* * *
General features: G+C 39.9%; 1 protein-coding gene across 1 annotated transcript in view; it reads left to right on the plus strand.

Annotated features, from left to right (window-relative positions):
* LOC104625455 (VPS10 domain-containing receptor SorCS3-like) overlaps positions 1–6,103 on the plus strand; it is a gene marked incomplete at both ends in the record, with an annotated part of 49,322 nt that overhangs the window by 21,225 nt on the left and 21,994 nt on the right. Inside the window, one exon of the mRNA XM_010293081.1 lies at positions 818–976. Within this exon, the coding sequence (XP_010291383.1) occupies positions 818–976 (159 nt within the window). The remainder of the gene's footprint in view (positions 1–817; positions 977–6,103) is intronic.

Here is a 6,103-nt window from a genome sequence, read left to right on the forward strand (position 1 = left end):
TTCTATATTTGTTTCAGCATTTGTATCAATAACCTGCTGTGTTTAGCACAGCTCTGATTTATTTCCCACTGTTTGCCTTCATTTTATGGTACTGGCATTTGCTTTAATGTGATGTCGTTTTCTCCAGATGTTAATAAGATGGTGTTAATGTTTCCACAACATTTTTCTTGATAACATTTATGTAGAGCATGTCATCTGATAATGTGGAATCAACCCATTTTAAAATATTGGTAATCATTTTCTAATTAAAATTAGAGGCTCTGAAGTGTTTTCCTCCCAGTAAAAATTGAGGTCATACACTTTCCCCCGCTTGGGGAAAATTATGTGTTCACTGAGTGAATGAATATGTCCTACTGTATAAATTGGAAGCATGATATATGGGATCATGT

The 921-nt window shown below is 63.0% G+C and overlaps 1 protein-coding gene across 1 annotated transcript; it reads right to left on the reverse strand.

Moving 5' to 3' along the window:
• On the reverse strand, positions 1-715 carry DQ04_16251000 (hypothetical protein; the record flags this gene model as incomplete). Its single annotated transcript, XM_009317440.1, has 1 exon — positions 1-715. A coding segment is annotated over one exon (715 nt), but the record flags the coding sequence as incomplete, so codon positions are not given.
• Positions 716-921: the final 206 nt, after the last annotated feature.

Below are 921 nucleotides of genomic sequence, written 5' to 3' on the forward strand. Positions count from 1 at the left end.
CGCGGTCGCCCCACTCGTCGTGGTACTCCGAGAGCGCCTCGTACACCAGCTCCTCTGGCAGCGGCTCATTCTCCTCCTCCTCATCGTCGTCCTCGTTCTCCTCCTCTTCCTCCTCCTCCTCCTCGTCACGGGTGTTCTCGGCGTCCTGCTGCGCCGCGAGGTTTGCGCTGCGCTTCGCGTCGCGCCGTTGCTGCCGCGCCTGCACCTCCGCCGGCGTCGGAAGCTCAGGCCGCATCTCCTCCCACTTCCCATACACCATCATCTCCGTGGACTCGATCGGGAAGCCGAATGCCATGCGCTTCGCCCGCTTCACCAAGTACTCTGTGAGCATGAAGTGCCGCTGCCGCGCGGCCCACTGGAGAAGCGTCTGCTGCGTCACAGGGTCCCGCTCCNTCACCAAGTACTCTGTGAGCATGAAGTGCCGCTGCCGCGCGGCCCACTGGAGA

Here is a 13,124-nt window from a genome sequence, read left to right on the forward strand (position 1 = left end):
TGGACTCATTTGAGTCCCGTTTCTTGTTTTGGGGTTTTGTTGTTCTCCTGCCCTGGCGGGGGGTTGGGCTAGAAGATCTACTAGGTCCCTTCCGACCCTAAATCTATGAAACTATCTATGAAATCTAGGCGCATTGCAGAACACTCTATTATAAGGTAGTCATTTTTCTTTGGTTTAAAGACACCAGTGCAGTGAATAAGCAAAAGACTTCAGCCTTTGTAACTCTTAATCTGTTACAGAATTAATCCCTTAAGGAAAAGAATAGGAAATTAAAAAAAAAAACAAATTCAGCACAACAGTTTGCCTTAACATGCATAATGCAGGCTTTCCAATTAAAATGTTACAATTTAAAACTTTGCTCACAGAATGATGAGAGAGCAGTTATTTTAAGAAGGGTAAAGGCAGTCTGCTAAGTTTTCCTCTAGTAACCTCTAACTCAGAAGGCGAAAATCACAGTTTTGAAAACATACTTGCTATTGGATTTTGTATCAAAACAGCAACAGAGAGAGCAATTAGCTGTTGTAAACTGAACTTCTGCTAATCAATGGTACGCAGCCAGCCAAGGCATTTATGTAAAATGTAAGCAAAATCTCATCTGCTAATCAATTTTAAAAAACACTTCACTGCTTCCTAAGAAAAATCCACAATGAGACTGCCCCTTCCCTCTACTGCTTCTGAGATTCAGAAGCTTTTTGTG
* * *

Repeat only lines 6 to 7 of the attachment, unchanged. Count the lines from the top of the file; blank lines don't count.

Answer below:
The 921-nt window shown below is 63.0% G+C and overlaps 1 protein-coding gene across 1 annotated transcript; it reads right to left on the reverse strand.

Moving 5' to 3' along the window: